"I took it for granted. I'm not saying I was playing around, I was still a pro, but until you go to the Olympics and see just how enormous it is, you can't know what to expect.
"This time it will be different. I've been playing in the NBA since I was 20 and I've put on 10kg. I'm physically more mature but more importantly I'm mentally older as well."
Which leads neatly into the stock question: So I guess you be wanting to take a leadership role now?
You wait for the stock answer, but it doesn't come.
"I've always said the leader shouldn't just be the guy who plays in the NBA or makes the most money," he says.
"The leader is the one who gets to practise early and stays late. He's the one who helps the team. Sure, I want to be that person, but I want to earn it."
He means it too, so out comes another question: That's a good attitude you've got there kid. Where did it come from?
There's a pause.
"From a lot of people," he says. "From my parents, from my trainer Sinisa Markovic, who has been with me since I was 15, and from every coach who ever cut me."
The ABC's Mark Hides has put together this excellent video featuring Andrew Bogut:
---Bogut says more Aussies will play NBABy Wayne Heming for The Australian Associated Press16 July 2008NBA star Andrew Bogut, who is preparing for his second Olympic Games campaign, believes more Australians playing alongside him in the US could be a key to boosting basketball back home.
The 213cm centre, who has just signed a mind-boggling $76 million deal with the Milwaukee Bucks, expects around 10-15 Australians to feature in the American league over the next decade.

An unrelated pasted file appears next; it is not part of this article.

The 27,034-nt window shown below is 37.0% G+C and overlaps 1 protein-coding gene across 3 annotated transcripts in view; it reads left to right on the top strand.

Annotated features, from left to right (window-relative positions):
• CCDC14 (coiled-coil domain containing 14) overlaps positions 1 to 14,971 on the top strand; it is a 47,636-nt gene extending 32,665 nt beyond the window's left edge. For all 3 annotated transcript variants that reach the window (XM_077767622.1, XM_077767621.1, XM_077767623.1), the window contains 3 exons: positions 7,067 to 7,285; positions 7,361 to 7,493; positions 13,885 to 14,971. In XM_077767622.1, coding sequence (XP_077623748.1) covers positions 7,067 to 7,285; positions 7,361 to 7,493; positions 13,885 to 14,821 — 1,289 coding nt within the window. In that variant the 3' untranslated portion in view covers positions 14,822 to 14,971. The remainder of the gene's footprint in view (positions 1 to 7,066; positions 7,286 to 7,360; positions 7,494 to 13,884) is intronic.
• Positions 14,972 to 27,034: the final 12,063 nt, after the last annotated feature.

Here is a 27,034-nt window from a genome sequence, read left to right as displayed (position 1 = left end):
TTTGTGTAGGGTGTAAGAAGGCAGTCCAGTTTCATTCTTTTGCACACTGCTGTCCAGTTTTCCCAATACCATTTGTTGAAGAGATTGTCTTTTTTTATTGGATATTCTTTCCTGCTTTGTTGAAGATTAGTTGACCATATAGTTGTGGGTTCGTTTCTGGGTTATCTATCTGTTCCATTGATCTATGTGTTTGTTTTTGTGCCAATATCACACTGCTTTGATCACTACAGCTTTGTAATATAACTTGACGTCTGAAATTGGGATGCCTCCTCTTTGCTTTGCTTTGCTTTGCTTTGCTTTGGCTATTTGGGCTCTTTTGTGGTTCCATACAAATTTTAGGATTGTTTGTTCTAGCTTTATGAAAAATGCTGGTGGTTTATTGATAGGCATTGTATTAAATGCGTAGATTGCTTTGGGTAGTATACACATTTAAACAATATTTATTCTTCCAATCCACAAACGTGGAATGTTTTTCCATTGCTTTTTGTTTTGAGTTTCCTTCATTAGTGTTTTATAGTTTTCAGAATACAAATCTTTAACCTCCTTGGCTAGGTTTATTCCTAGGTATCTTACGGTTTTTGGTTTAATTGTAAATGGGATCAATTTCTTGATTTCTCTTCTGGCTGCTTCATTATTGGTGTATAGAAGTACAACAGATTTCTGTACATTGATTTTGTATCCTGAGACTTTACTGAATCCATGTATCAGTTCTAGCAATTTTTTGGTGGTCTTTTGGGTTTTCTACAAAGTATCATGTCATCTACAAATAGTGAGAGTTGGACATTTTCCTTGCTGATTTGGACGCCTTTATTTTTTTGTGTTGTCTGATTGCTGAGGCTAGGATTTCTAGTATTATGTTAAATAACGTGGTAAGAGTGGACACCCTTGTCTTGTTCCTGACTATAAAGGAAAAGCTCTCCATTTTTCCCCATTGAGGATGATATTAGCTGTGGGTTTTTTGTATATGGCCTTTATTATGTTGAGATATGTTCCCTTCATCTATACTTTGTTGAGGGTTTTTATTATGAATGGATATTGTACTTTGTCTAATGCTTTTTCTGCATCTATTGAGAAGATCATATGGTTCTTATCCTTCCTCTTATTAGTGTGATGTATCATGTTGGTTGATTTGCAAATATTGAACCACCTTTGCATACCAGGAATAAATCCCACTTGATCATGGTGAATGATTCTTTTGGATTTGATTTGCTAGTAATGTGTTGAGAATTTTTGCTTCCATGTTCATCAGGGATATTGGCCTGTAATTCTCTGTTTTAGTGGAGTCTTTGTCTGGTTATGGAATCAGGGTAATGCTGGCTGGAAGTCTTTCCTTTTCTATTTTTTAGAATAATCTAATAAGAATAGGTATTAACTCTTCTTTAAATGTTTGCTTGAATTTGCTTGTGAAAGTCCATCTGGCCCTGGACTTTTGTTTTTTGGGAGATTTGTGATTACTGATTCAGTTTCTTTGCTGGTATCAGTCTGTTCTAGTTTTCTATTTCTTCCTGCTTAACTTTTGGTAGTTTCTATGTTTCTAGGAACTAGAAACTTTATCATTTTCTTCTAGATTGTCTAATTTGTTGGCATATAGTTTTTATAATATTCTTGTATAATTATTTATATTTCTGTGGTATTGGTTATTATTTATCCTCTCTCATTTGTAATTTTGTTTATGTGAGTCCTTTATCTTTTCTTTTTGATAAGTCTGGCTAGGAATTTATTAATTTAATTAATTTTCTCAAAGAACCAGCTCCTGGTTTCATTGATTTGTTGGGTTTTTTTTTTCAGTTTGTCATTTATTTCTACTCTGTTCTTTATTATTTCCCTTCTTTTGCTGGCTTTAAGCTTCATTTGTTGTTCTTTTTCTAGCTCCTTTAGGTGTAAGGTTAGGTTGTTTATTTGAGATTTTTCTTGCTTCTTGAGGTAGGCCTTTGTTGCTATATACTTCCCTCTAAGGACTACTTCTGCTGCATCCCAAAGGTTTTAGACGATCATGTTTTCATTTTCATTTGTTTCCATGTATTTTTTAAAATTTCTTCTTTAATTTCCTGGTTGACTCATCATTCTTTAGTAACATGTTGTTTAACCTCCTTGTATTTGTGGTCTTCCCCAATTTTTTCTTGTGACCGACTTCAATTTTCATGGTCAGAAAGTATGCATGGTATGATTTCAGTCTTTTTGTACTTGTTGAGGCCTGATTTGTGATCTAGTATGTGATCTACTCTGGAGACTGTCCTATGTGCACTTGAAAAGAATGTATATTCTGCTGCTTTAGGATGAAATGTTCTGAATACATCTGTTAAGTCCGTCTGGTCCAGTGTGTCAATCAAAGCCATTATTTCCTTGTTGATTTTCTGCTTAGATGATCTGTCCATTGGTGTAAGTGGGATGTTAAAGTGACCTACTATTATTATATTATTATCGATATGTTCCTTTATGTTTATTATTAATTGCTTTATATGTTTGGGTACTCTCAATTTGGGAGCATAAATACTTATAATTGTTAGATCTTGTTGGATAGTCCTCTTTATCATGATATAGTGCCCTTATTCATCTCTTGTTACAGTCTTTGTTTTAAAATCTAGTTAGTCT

And he feels that can only boost the profile of the NBL, which has lost power clubs Sydney and Brisbane in the off-season.
"It's great to get more and more Australian players going over and right now, you've got (Andrew) Ogilvy in college as the next prospect and Pat Mills and so on," he said from the Boomers camp on the Gold Coast.
"The more the merrier I say.
"In five or 10 years we are going to have 10 or 15 players in the NBA which would be a big step for Australian basketball.
"It will help basketball here."
Once Bogut's contract was resolved with the Bucks, he was fully insured and free to join up with his Australian teammates to prepare for Beijing.
Coach Brian Goorjian's ability to effectively use Bogut's talents will be vital to the team's cause and the Victorian-born big man knows his profile will make him a target in Beijing.
"I could be targeted but I've got pretty good guys to back me up," he said.
"I've got Chris Anstey, the MVP of the (Australian) league backing me up and that's a great thing to have in your back pocket."
While Bogut is a crucial piece of the Boomers' puzzle, Chinese superstar Yao Ming is even more important to his national team.
The face of the Beijing Games, Yao has been racing against time to overcome a broken foot, but Bogut expects him to compete.
"I think they'll do everything in their power to get big Yao on the floor," said Bogut.
"He's obviously the hopes and dreams of their basketball program and without him their chances drop dramatically.
"I think they'll probably have million-dollar-an-hour doctors with him day in and day out just to try and get him back on the floor."
Bogut, who averaged career highs of 14.3 points, 9.8 boards and 1.7 blocks in his third NBA season, feels better equipped than when he appeared in his first Olympics in Athens four years ago.
"I couldn't take in the Olympics for what they were worth in Athens, I was very immature and I wasn't up to it at that level where I am now," he said candidly.
The Boomers will spend the next eight days in an intensive camp on the Gold Coast before contesting the pre-Olympic FIBA Diamond Ball tournament, followed by a one-off clash with the USA Dream Team in Shanghai on August 5.